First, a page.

Medscape and my sometimes nemesis Dr. RW got a nice smackdown in this blog entry on “Billy Rubin’s Blog.”
I had never heard about this blog until my Google alert sent me the link under the keyword “industry-sponsored CME.”
I encourage you to read the entire article, which is well argued, and does a great job of being indignant without sounding mean or strident, a skill in which I could use some tutoring.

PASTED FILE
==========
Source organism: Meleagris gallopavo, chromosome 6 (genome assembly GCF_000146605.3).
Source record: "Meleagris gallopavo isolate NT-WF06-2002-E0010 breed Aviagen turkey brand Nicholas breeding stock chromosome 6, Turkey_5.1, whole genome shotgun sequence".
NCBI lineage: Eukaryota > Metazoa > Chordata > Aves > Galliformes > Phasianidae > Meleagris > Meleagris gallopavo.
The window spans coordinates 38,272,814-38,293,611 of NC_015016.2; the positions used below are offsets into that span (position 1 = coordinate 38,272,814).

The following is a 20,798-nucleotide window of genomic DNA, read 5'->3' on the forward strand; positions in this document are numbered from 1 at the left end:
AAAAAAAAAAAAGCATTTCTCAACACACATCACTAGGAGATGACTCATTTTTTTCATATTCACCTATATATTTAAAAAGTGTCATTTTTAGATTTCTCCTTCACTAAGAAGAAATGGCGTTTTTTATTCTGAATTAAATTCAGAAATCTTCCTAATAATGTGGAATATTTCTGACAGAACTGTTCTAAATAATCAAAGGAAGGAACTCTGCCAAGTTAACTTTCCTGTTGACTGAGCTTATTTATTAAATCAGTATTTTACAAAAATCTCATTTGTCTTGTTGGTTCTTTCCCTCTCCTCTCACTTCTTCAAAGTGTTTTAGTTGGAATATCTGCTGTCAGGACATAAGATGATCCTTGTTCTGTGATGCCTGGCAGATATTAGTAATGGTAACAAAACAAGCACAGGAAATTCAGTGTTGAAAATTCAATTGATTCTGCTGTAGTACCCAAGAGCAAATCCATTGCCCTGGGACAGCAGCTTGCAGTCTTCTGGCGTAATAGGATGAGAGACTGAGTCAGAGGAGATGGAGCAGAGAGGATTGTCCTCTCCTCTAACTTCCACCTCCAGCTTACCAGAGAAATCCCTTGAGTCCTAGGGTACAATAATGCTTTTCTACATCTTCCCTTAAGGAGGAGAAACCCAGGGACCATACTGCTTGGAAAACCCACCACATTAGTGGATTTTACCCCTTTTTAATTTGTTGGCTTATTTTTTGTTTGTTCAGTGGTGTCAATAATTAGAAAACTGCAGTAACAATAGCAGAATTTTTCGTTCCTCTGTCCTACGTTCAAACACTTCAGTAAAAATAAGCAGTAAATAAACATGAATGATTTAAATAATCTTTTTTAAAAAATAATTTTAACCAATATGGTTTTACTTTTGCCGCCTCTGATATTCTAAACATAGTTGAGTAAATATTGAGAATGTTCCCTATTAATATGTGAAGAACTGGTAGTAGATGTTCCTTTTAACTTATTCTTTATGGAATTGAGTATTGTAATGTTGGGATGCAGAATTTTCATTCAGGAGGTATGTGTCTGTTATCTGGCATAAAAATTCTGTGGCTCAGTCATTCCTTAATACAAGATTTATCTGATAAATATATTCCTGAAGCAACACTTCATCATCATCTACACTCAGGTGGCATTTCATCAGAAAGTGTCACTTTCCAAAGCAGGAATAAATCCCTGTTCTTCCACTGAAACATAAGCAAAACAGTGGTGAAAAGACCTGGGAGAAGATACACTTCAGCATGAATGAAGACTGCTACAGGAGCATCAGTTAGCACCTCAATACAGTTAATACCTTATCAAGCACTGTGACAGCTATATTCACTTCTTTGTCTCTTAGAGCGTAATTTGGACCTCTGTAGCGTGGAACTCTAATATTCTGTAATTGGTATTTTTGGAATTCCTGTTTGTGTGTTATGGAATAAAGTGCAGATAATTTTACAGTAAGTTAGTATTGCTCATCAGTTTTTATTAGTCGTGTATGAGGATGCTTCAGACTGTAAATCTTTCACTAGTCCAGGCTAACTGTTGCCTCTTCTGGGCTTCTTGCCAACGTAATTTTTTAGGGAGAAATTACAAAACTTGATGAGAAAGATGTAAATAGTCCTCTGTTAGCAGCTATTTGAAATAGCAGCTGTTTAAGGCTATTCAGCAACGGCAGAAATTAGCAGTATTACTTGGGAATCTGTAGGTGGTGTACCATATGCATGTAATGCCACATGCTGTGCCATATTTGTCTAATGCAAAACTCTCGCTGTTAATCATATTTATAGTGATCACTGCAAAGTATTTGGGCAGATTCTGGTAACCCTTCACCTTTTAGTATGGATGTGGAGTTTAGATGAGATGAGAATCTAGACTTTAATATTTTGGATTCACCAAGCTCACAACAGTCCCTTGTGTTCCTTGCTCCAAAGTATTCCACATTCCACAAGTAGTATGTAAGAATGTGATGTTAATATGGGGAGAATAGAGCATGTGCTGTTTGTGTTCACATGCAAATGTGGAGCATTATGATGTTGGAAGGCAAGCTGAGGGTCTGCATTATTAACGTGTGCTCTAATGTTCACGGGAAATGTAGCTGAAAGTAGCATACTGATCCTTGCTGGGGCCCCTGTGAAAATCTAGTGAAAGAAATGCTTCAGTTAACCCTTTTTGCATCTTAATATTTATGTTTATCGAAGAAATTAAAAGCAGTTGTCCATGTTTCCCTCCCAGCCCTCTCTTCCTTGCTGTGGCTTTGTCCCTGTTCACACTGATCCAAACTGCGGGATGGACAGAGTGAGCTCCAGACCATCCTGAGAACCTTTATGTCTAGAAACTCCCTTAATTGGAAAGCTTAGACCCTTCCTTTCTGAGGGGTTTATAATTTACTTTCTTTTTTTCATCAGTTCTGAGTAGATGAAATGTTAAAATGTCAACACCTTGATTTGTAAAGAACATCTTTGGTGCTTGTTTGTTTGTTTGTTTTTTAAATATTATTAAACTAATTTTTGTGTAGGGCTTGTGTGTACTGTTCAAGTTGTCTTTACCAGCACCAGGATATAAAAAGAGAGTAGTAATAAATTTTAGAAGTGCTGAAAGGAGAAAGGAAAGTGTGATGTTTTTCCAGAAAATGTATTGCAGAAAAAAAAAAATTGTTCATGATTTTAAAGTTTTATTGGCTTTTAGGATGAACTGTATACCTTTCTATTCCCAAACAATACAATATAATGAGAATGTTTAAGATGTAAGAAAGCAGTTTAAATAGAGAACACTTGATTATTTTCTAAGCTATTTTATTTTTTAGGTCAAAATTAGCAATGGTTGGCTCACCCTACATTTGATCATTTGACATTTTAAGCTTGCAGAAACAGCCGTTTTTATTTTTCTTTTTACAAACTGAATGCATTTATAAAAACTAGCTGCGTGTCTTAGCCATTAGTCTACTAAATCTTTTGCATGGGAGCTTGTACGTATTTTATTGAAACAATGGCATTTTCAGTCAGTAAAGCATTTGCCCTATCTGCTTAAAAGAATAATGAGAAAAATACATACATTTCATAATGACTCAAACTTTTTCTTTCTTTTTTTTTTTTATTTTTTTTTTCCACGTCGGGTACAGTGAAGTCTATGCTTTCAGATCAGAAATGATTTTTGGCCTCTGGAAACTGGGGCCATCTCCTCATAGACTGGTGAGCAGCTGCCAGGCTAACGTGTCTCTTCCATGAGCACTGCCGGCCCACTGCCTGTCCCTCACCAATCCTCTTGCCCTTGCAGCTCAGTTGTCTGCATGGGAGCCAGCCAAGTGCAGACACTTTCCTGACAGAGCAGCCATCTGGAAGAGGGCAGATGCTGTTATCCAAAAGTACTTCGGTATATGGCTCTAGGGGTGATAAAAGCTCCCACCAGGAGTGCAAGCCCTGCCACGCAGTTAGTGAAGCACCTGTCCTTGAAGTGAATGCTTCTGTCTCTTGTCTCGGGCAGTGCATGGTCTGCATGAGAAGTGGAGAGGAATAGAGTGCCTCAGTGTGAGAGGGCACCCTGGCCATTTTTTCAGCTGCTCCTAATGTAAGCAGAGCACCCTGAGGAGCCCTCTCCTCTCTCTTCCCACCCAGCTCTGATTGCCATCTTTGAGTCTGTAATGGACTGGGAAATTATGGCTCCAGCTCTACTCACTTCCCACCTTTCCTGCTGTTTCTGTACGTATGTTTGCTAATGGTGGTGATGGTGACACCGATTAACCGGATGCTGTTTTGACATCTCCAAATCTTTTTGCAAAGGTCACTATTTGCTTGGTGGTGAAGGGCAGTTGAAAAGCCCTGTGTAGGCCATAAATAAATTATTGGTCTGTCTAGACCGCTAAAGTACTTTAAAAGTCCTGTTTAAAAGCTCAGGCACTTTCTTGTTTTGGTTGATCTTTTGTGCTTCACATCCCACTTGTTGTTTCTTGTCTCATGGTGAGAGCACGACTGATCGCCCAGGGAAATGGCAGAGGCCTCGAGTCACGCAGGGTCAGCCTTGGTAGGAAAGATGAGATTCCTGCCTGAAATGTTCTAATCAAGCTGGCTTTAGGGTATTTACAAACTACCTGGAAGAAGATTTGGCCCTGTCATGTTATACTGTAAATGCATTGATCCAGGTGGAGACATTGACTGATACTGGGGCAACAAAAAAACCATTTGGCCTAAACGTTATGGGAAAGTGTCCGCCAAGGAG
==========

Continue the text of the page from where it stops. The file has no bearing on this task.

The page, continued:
Oddly--well, actually, not oddly at all--the real argument running beneath these rationalizations is virtually never spoken of. It's pretty simple, actually, and Doctor Rubin, despite his immense respect and affection for the vast majority of his colleagues, has heard that silent-yet-powerful argument since his early days in med school. The "argument," such as it is, is this: I am a physician and that entitles me to nice things. Trinkets, such as free hors d'oeuvres at the cocktail hour following the day's professional meetings, fancy dinners on the tab of the local drug rep, tax-deductible trips to "educational conferences" in the Bahamas--all this is part of the trappings of the lifestyle of a doc. Such is the mentality that resists seeing the obvious conflict-of-interest in industry sponsorship of CME; the defense of the indefensible rests on an emotional response, not a rational one. Until that mentality, that sense of entitlement changes, you can count on organized physician opposition to the meek suggestion that, you know, perhaps we might want to reconsider our relationship with groups whose job it is to make money, given that our job is theoretically to heal patients.